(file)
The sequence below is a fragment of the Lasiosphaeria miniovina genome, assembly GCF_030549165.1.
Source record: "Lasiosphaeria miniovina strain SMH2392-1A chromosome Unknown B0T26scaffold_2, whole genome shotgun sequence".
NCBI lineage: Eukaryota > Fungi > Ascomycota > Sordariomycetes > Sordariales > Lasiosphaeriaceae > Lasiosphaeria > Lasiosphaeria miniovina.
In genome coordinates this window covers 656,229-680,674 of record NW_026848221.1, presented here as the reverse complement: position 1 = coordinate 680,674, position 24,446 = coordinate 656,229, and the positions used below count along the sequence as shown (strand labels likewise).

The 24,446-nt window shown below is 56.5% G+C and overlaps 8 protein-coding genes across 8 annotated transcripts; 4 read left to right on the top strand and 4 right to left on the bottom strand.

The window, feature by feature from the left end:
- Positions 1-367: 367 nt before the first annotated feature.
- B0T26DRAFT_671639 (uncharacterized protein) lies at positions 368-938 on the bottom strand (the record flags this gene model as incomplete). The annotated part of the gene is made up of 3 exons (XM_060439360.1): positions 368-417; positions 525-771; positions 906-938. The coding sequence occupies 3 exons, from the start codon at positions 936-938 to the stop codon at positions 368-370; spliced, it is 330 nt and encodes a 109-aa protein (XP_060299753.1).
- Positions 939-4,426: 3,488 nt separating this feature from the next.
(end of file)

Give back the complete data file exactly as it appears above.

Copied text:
The sequence below is a fragment of the Lasiosphaeria miniovina genome, assembly GCF_030549165.1.
Source record: "Lasiosphaeria miniovina strain SMH2392-1A chromosome Unknown B0T26scaffold_2, whole genome shotgun sequence".
NCBI lineage: Eukaryota > Fungi > Ascomycota > Sordariomycetes > Sordariales > Lasiosphaeriaceae > Lasiosphaeria > Lasiosphaeria miniovina.
In genome coordinates this window covers 656,229-680,674 of record NW_026848221.1, presented here as the reverse complement: position 1 = coordinate 680,674, position 24,446 = coordinate 656,229, and the positions used below count along the sequence as shown (strand labels likewise).

The 24,446-nt window shown below is 56.5% G+C and overlaps 8 protein-coding genes across 8 annotated transcripts; 4 read left to right on the top strand and 4 right to left on the bottom strand.

The window, feature by feature from the left end:
- Positions 1-367: 367 nt before the first annotated feature.
- B0T26DRAFT_671639 (uncharacterized protein) lies at positions 368-938 on the bottom strand (the record flags this gene model as incomplete). The annotated part of the gene is made up of 3 exons (XM_060439360.1): positions 368-417; positions 525-771; positions 906-938. The coding sequence occupies 3 exons, from the start codon at positions 936-938 to the stop codon at positions 368-370; spliced, it is 330 nt and encodes a 109-aa protein (XP_060299753.1).
- Positions 939-4,426: 3,488 nt separating this feature from the next.